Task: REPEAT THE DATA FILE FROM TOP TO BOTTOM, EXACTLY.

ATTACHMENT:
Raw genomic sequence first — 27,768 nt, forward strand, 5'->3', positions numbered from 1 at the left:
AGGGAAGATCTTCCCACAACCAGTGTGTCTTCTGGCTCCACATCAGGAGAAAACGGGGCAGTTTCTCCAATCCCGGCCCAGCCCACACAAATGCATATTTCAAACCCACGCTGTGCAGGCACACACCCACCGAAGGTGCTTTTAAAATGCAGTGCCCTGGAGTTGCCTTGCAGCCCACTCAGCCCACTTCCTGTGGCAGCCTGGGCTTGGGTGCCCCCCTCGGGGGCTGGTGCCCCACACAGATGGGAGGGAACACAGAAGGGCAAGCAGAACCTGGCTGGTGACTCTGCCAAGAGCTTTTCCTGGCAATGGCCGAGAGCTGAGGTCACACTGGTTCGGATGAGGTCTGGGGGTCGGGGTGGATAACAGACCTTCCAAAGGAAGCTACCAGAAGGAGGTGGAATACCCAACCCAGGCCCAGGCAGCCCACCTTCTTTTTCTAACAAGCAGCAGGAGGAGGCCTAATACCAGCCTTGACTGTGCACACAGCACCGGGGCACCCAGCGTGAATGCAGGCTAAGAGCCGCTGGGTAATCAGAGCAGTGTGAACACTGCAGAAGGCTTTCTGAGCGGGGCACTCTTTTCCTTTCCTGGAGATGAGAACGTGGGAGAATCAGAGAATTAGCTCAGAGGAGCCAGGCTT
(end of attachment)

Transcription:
Raw genomic sequence first — 27,768 nt, forward strand, 5'->3', positions numbered from 1 at the left:
AGGGAAGATCTTCCCACAACCAGTGTGTCTTCTGGCTCCACATCAGGAGAAAACGGGGCAGTTTCTCCAATCCCGGCCCAGCCCACACAAATGCATATTTCAAACCCACGCTGTGCAGGCACACACCCACCGAAGGTGCTTTTAAAATGCAGTGCCCTGGAGTTGCCTTGCAGCCCACTCAGCCCACTTCCTGTGGCAGCCTGGGCTTGGGTGCCCCCCTCGGGGGCTGGTGCCCCACACAGATGGGAGGGAACACAGAAGGGCAAGCAGAACCTGGCTGGTGACTCTGCCAAGAGCTTTTCCTGGCAATGGCCGAGAGCTGAGGTCACACTGGTTCGGATGAGGTCTGGGGGTCGGGGTGGATAACAGACCTTCCAAAGGAAGCTACCAGAAGGAGGTGGAATACCCAACCCAGGCCCAGGCAGCCCACCTTCTTTTTCTAACAAGCAGCAGGAGGAGGCCTAATACCAGCCTTGACTGTGCACACAGCACCGGGGCACCCAGCGTGAATGCAGGCTAAGAGCCGCTGGGTAATCAGAGCAGTGTGAACACTGCAGAAGGCTTTCTGAGCGGGGCACTCTTTTCCTTTCCTGGAGATGAGAACGTGGGAGAATCAGAGAATTAGCTCAGAGGAGCCAGGCTT